Forests enjoyed on a cycle trip in Highland Scotland
Benedict Bate is a volunteer speaker with the Woodland Trust who has been with us for a significant number of years and an excellent ambassador for our work. He has written a wonderful piece about a recent cycle trip (of which I am very envious!). Grab a cuppa and enjoy the read!
With lock down easing and having been restricted on club cycle runs to remaining within Edinburgh City boundaries, the opportunity to embark on a longer cycle trip in Scotland, staying in hotels and eating inside cafés was too good to pass up.
My wife and I booked a train to Fort William with two bike spaces on Monday 10th May and a return to Edinburgh from Dalwhinnie on Thursday 13th May. We also booked hotels in Fort William, Inverness, and Grantown on Spey although as it turned out each hotel had spare capacity, and each was hungry for business.
We were lucky to have a following wind for most of the journey and apart from that one of the highlights of the trip were the trees and woodlands we passed along the way.
We chose to cycle to Inverness on the Caledonia Way which follows the Great Glen to Fort Augustus and then climbs onto the plateau on the south east side of Loch Ness following General Wades 18th century military road. We started in light rain, soon clearing, but this afforded some interesting views of the Ben from Neptune’s Staircase which takes the Caledonian Canal from sea level in Loch Linnie to the level of Loch Lochy,19m (62ft) higher in over a quarter of a mile of continuous locks.
Further north, just beyond Gairlochy, on the way to the Trust’s Loch Arkaig Pine Forest, there are some stunning veteran trees a few of which have been recorded in the Woodland Trust Ancient Tree Inventory, my impression however was that there are more veteran trees there still to be recorded. This area is the home turf of Clan Cameron and these trees are likely to have been planted by the local laird around 1800, I would guess. When open again the Clan Cameron museum will be well worth a visit as it tells their story, their part in the 1745 Jacobite uprising, and their subsequent amalgamation into the British State, which went hand in hand with the foundation of the Cameron Highlanders regiment. The museum also tells the story of the key role the area played as a WWII training centre for Commandos. A good deal of the first part of this route is surrounded by forests, some of which is commercial belonging to Forestry and Land Scotland (FLS). Further north on the track above Loch Lochy we came across a significant tree felling operation where some exceptionally large trees were being felled. This is a useful reminder of the importance of commercial forestry in Scotland. Fortunately, FLS had a system in place whereby they halted operations to allow safe passage to cyclists and walkers.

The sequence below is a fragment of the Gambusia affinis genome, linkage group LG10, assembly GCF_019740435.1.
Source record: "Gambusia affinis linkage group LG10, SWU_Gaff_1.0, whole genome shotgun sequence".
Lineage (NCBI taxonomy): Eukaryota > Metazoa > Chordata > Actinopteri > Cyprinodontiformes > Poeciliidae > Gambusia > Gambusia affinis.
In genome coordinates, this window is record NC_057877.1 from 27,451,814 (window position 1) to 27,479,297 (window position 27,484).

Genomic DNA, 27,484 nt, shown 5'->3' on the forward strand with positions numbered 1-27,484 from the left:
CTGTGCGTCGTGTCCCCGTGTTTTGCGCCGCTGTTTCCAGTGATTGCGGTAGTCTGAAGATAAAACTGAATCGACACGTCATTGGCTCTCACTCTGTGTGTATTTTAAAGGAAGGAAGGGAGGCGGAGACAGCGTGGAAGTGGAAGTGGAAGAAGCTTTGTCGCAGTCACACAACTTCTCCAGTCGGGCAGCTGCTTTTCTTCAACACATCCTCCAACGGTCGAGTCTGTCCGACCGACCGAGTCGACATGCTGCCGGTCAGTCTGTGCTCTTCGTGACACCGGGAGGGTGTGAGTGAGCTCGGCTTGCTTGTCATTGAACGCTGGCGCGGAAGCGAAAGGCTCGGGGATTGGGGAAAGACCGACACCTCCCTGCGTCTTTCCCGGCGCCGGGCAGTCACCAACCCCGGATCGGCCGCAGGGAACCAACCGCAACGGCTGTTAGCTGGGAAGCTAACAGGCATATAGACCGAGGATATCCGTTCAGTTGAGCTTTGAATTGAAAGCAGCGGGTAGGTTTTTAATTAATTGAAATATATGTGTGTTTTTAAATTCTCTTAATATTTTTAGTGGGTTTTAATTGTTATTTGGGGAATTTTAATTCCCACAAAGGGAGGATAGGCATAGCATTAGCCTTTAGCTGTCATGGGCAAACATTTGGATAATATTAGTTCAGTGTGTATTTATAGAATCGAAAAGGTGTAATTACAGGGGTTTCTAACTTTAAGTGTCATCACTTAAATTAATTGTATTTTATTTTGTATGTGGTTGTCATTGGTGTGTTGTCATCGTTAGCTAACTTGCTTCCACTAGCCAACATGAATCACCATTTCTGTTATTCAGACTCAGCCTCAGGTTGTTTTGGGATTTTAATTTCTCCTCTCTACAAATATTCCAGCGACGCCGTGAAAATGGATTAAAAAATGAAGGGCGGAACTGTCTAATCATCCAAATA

Continuing north the route follows the south east side of Loch Oich along the route of the long closed Invergarry and Fort Augustus railway which linked these habitations to Spean Bridge from 1903 to 1933 for passengers but finally closed to all traffic in 1944. Since then, trees have grown on either side of the track bed which made for a very pleasant cycle.
The trees above the SE side of Loch Ness are mainly plantation forests but there are still vast swathes of the countryside badly in need of tree cover!
The following day we encountered heavy rain first thing so there was no incentive to linger, however we did cycle through some lovely woods on the way to Grantown, firstly to the west and south of Cawdor Castle and later in woodlands close to the beautiful Darnaway Forest followed by vast tracks of barren moorland, given over to grouse and deer hunting around Dava all the way to Grantown. The monotony is halted in Grantown by the magnificent Scots Pines in Anagach Wood which is community owned and managed for all to enjoy.
On Thursday, our final cycling day, the rain had stopped and there was a gentle northerly breeze to help us on our way, we had many wonderful forests to enjoy including Abernethy Forest and the Loch Garten osprey centre run by the Royal Society for the Protection of Birds (RSPB). Most of the trees around the loch seem to have been planted in my lifetime but a few are much older and appear as veteran trees on the Trust’s Ancient Tree register. Further on we skirted Glen More Forest Park, the Rothiemurchus forests, especially lovely around Loch an Eilein, and on to Feshiebridge and Inshriach forest. As well as Scots Pine there is, of course, Birch, Rowan, and Larch none were fully out but some beautiful greens on view as the trees burst into life after a hard winter and late spring.
Once past Newtonmore, the trees are less frequent, some natural looking trees along the banks of the Truim Burn but then more vast swathes of moorland as far as the eye can see! Cycling into Dalwhinnie, 350m above sea level, to catch the train home we noticed that the trees on the roadside were barely green displaying only tight buds waiting for warmer weather to arrive!
Benedict Bate, May 2021